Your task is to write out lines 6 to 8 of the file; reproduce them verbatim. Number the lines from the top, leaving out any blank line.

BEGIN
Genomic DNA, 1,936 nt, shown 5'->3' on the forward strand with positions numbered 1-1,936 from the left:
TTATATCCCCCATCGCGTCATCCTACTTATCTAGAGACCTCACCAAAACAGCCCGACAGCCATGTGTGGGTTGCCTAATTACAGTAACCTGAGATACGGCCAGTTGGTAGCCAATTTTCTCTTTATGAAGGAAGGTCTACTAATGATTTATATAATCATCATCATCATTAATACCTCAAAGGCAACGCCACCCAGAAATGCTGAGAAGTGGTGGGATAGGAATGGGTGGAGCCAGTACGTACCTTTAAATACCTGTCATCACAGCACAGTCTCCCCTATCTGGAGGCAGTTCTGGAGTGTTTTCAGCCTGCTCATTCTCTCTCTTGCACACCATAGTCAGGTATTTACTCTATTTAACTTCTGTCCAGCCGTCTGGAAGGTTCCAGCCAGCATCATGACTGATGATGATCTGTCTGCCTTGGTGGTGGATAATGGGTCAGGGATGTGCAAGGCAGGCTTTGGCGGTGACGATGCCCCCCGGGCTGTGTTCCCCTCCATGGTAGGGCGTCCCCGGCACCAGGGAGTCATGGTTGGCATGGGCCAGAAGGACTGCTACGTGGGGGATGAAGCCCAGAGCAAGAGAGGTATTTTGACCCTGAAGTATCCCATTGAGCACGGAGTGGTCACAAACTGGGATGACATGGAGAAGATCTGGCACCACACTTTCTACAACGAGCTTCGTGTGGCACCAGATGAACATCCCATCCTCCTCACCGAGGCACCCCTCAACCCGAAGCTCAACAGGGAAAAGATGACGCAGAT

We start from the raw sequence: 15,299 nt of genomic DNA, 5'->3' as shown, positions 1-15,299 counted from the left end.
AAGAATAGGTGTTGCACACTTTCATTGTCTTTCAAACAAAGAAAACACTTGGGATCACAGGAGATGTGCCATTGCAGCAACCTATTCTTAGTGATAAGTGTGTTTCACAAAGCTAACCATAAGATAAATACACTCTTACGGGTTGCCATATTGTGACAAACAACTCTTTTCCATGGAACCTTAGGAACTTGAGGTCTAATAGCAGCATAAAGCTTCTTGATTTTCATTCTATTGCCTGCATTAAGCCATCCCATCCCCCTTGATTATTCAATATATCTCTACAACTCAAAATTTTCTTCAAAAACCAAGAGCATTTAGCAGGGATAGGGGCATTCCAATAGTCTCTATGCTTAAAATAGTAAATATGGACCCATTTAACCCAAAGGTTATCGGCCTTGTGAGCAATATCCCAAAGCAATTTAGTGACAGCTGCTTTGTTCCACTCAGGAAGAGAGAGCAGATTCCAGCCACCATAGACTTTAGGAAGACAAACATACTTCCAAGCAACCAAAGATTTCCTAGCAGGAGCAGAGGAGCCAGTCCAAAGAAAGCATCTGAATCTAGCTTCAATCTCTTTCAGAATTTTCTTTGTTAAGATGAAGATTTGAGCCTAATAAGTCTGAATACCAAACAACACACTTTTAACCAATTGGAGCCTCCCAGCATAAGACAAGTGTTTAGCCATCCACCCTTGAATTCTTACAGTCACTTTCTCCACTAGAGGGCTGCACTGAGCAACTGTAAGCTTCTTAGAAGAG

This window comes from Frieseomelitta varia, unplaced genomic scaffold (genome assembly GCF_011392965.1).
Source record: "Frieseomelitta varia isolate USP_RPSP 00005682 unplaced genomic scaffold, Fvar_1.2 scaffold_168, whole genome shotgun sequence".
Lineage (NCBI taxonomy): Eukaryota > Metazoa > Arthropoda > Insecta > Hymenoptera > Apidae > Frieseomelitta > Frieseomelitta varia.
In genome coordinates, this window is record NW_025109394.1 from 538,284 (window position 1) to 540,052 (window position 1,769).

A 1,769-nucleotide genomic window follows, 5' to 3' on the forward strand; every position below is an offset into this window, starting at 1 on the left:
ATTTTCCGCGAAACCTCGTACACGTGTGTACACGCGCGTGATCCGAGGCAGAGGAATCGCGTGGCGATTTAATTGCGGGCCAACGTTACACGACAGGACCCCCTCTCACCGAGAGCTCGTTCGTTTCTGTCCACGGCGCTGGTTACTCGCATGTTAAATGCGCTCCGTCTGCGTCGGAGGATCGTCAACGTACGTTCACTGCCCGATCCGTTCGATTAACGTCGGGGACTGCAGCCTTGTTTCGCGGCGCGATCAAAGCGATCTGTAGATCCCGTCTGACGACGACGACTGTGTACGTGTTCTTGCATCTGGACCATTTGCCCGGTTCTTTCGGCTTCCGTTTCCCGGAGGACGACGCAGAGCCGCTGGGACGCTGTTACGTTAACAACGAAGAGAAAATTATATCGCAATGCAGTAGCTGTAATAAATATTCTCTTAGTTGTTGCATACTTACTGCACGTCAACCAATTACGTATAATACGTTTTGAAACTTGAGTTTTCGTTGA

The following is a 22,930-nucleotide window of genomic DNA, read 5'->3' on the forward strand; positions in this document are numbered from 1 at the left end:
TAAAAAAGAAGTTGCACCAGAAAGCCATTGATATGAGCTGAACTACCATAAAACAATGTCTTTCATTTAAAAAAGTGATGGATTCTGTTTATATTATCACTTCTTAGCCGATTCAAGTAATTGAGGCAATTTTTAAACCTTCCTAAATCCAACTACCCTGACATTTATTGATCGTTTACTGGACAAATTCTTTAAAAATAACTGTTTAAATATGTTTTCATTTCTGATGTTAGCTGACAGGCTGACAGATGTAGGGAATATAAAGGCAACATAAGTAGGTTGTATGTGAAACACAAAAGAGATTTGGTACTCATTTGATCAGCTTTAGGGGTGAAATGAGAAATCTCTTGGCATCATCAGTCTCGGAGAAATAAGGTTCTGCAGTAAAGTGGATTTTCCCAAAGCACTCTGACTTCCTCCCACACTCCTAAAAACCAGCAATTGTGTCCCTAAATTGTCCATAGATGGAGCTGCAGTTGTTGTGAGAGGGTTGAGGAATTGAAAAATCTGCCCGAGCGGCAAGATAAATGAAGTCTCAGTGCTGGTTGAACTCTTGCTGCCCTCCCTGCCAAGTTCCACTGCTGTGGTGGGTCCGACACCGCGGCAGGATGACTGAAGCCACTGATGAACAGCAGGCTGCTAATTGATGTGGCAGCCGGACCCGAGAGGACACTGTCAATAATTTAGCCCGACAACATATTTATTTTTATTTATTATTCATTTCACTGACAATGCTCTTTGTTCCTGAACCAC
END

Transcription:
Source record: "Frieseomelitta varia isolate USP_RPSP 00005682 unplaced genomic scaffold, Fvar_1.2 scaffold_168, whole genome shotgun sequence".
Lineage (NCBI taxonomy): Eukaryota > Metazoa > Arthropoda > Insecta > Hymenoptera > Apidae > Frieseomelitta > Frieseomelitta varia.
In genome coordinates, this window is record NW_025109394.1 from 538,284 (window position 1) to 540,052 (window position 1,769).